questions such as “What is the effect from each relaxation of the restrictions on the Brussels traffic?” and “Do people consistently obey the restrictions?”. author: Michiel Dhont, Elena Tsiporkova, Tom Tourwé and Nicolás González-Deleito
This is the second in a series of blogs, in the context of the MISTic project executed by the EluciDATA Lab of Sirris with Macq and VUB as partners, concerning the traffic situation in Brussels in times of Covid-19 restrictions.
Our analysis is based on the open dataset of Brussels Mobility, which contains vehicle counts on 55 busy locations in the city of Brussels. In our first blog, we discovered that traffic has dramatically, but unevenly reduced in terms of locations (e.g. less reduction witnessed at the small ring of Brussels) and of time (e.g. evening peaks retained up to 80%). In this second blog, we focus on the evolution of traffic during the relaxations of the restrictions, and on providing answers to questions such as “What is the effect from each relaxation of the restrictions on the Brussels traffic?” and “Do people consistently obey the restrictions?”.
Since the Covid-19 restrictions are gradually being relaxed, traffic is slowly returning to 'normal' and allows us to observe the emergence of traffic volumes associated to different activities. Following the approach from the first blog, we have generated characteristic weekly fingerprints for different time periods depicted in the upper row of the figure below. Each of these fingerprints depicts the hourly traffic intensity throughout the (averaged) week. Our baseline (100% traffic volume) is constructed by averaging over 5 'regular' work-school weeks, excluding the school holidays, in January and February 2020. The second fingerprint (Carnival holidays) refers to the school vacation at the end of February, while the remaining fingerprints average traffic intensities over the different phases of the quarantine period e.g. complete lockdown between 14 March and 17 April, followed by opening of the DIY & garden shops, re-starting of companies' activities, re-opening of all other shops.
The bottom row of this figure depicts the result of subtracting each weekly ‘fingerprint’ from the fingerprint immediately on its left. This highlights better the time slots where traffic has increased (blue) or decreased (orange) compared to the previous ‘fingerprint’.
18th of April: opening of DIY shops might cause some non-essential traffic
The opening of the DIY and garden shops resulted overall in 7% of traffic increase. Since Brussels is a major city with few DIY shops, we expected to see this increase mostly for some nodes only, and for sure not for nodes located in residential areas. However, we observed a similar increase for all nodes across the entire city. In addition, it appears the traffic volume also increased with a similar amount on Sunday, when shops are closed. All this seems to suggest that probably not all observed traffic increase is due to DIY-garden shopping. Perhaps people thought that DIY-shopping could be used as a valid pretext for doing other non-essential commutes?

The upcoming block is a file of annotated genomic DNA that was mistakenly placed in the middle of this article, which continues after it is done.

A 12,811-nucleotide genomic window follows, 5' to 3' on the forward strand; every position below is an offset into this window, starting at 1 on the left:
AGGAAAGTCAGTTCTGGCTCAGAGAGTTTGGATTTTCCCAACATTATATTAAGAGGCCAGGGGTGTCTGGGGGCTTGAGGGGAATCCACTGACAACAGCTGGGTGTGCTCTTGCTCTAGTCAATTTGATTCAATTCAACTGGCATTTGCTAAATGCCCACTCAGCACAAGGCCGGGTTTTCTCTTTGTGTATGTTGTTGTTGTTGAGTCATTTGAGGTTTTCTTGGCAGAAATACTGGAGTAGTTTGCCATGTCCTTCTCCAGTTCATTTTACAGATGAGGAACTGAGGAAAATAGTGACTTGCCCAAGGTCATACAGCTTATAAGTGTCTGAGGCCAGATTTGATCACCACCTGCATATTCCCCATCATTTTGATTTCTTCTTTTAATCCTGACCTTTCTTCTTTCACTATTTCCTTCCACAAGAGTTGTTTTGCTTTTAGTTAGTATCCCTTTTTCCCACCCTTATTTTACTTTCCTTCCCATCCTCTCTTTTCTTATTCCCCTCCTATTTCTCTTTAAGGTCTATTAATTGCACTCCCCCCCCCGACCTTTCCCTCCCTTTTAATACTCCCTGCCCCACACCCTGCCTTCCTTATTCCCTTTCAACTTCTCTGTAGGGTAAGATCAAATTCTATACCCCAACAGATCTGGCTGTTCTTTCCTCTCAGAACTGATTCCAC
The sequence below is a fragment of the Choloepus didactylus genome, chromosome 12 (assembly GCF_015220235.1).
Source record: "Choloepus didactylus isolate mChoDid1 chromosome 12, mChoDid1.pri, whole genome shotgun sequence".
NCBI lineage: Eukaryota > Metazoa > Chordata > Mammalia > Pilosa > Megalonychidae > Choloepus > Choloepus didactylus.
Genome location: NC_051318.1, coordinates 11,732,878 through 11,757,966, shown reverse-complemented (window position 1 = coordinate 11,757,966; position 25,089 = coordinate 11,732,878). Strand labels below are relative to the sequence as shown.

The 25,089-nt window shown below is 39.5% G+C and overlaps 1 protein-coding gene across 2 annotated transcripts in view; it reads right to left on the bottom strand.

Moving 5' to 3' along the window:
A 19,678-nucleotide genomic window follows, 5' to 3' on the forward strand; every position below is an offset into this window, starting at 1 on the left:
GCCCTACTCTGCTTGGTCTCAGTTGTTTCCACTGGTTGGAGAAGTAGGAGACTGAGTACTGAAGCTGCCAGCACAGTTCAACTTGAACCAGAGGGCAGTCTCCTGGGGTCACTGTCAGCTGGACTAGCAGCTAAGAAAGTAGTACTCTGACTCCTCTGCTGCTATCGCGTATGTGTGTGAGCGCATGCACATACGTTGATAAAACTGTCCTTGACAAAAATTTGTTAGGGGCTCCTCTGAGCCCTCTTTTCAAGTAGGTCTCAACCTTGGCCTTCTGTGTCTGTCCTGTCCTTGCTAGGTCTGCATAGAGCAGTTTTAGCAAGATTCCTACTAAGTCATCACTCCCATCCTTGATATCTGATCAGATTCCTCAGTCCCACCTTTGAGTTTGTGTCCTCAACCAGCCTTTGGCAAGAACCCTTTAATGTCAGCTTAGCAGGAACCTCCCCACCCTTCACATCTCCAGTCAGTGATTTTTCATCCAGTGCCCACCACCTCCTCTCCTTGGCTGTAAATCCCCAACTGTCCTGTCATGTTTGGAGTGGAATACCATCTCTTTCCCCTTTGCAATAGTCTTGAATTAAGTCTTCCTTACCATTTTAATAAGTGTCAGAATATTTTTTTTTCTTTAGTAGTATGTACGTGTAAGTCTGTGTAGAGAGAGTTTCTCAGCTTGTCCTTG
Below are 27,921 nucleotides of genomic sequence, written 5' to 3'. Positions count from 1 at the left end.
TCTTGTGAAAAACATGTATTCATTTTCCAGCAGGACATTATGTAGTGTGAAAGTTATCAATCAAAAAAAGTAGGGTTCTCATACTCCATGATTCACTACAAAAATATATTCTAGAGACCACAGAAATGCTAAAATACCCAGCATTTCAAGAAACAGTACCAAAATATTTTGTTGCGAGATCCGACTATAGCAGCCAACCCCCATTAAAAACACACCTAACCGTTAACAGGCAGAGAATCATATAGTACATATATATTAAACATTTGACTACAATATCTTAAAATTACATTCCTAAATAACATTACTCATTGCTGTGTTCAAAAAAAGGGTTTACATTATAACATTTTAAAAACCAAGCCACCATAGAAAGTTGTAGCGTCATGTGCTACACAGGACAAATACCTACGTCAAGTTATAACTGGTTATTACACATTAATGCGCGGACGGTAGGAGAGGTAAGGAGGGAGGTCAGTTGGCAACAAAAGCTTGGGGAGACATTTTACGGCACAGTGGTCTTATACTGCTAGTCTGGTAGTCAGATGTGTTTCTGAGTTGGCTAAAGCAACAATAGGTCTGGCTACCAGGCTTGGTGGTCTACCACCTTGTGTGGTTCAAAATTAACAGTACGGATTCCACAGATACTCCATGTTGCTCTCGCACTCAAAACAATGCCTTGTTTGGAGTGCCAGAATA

Notice also how the volume didn’t increase consistently for all days: Friday even has a decrease in traffic volume. This Friday is Labour Day, an official bank holiday.
4th of May: friends or family visits are preferred over going to work again
In the next fingerprint, corresponding to the week in which B2B companies could restart their activities, we see 11% average increase in traffic volume. Even though more people were allowed to go to work again, we see the highest increase in traffic volume on Sunday. This is obviously not due work activities. This particular Sunday was Mother’s Day, and people were allowed to meet with up to 4 other people. Many people seem to have seized this opportunity to go visit their relatives and friends. Note that the very clear increase of traffic on Friday is influenced by the reduced traffic on Labour Day of the week before, so this is probably not significant.
11th of May: there’s no rush to go shopping
The most recent relaxation, namely the opening of all B2C shops, results only in a moderate increase of 7% in the overall traffic that seems to be quite nicely spread over all days of the week. It appears that not everybody rushed to benefit immediately from the shopping opportunities at the same time. This has helped to avoid very busy peak periods at the shopping areas. It is also interesting to note that no increase of traffic was observed on Sunday, 17th of May. This indicates that people travelled as much as on the previous Sunday, which was Mother’s Day. Does this mean that people visited their friends on both Sundays, and not their mothers? Or they just visited their mothers again complying strictly to the rule of 4?
Authors: EluciDATA LabPermanent URL